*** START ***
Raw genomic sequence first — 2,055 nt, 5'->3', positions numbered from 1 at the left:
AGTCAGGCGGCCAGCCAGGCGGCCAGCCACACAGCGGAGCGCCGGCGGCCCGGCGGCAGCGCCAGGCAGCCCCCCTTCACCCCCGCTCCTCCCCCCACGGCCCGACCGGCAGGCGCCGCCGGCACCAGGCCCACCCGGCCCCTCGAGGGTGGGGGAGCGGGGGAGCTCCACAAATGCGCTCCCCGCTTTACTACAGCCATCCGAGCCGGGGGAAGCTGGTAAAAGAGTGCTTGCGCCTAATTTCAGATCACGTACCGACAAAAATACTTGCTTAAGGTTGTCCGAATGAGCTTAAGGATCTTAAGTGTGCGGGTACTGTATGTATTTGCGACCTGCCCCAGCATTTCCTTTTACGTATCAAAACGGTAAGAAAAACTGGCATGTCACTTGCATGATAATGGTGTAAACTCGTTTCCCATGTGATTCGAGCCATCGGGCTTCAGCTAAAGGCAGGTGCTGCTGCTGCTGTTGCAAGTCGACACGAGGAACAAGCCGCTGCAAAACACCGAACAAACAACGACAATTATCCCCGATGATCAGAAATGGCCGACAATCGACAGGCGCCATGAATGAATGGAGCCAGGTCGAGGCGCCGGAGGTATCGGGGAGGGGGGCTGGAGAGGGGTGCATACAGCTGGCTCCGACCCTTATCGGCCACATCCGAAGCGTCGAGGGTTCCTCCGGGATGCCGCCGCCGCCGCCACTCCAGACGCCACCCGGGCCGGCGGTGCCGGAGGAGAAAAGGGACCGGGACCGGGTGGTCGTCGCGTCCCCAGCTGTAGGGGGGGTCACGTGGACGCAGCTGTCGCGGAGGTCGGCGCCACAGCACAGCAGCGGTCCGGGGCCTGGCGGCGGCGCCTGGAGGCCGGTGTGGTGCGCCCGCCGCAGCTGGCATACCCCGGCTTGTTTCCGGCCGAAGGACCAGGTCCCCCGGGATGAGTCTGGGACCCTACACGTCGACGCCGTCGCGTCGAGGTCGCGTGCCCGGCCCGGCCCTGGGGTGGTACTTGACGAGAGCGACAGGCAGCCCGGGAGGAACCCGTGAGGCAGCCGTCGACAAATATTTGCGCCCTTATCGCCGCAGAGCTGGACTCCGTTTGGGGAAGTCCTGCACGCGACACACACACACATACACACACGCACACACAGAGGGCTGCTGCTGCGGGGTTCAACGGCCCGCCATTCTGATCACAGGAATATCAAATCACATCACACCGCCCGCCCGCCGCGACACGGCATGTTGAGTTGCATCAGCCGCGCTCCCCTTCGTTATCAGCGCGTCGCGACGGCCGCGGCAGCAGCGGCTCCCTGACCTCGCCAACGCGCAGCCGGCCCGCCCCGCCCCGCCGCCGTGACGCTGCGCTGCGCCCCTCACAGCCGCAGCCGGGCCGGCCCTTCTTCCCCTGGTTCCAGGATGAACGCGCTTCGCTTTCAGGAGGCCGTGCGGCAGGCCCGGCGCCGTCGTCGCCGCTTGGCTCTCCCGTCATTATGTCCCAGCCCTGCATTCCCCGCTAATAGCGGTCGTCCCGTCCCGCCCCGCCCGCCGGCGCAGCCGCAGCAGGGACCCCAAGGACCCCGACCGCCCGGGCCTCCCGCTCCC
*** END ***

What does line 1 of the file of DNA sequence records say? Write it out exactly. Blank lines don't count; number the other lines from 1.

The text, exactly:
Raw genomic sequence first — 2,055 nt, 5'->3', positions numbered from 1 at the left: